Safaricom says that cashless systems adopted by county governments have diminished leakages and boosted revenues by up to 30 percent.
The systems have made it easier for citizens to pay dues to the county governments while simultaneously enhancing the counties' financial management allowing them to plan, control and monitor their finances.
"As part of our vision to help drive a digital-first economy, we have partnered with 43 counties to enable cashless payment systems and out of the 43 counties, 17 have integrated their systems end to end," said Rita Okuthe, Chief Enterprise Officer, Safaricom.
She was speaking at the sidelines of the Sixth Annual Devolution Conference at Kirinyaga University in Kirinyaga County. Safaricom is the platinum sponsor of this year's conference.
"In many of the counties that we have helped implement the cashless systems, revenues have gone up by up to three times," said Okuthe.
Kiambu County is one of the counties that were first to adopt the cashless system to reduce the pilferage that characterises cash revenue collection and also improve convenience for clients, residents and visitors.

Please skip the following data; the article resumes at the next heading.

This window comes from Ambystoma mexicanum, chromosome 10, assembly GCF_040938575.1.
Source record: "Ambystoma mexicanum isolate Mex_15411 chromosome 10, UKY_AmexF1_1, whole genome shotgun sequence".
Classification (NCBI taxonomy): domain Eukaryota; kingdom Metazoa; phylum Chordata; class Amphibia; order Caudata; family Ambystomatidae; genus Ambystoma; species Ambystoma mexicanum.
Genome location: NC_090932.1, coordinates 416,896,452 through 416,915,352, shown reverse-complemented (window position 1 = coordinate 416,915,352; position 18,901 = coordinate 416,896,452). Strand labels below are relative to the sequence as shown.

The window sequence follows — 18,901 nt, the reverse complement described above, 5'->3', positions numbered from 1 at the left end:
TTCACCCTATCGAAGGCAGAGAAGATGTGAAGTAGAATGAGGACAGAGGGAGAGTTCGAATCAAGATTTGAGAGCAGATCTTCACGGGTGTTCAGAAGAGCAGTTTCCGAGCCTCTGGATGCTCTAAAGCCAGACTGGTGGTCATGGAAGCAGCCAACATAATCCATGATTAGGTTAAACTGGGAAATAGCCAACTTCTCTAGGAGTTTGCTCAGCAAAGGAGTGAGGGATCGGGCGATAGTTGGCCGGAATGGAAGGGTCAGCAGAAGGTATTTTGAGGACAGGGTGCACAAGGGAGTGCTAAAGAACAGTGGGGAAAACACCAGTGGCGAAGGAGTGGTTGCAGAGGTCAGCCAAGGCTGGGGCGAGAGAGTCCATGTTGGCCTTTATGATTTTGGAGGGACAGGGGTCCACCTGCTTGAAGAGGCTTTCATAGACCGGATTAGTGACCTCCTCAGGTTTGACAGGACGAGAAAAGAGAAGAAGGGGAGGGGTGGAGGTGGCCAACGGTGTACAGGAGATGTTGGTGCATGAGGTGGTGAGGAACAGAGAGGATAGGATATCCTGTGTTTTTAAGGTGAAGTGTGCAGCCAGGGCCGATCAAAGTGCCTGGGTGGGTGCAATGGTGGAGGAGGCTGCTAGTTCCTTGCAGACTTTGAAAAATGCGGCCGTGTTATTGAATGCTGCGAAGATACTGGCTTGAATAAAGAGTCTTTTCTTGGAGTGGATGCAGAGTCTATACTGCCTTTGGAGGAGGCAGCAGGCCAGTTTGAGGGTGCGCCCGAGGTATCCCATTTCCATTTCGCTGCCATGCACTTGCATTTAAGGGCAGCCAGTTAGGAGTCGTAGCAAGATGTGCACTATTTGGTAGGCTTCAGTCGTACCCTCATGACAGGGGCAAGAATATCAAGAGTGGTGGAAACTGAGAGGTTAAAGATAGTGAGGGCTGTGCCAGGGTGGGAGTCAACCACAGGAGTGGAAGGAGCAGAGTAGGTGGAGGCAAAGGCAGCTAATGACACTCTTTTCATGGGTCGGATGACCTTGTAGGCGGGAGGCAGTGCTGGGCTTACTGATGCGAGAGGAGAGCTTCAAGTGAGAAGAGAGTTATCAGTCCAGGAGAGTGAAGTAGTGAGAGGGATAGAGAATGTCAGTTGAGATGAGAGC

"Our records show that some clients pay for parking as early as 5 am. Before this, you could only pay after 7 am when the parking booths were open. Now our clients can conveniently pay for services without delays," said Samuel Karanja, who is in charge of Information, Communication and Technology.
The collection system is backed by an Enterprise Resource Planning (ERP) system that is used for reporting as the payments go into a Paybill, and then through Real-Time Settlement (RTS) into the bank account.
The county runs the ERP, which is integrated into the M-PESA system, enabling the money to go straight to the bank.
The 17 counties that have employed end to end are; Usain Gishu, Kiambu, Kajiado, Nairobi, Nyeri, Laikipia, Nakuru, Mombasa, Kwale, Vihiga, Kisumu, Taita Taveta, Kitui, Makueni, Kericho, Kilifi and Nandi.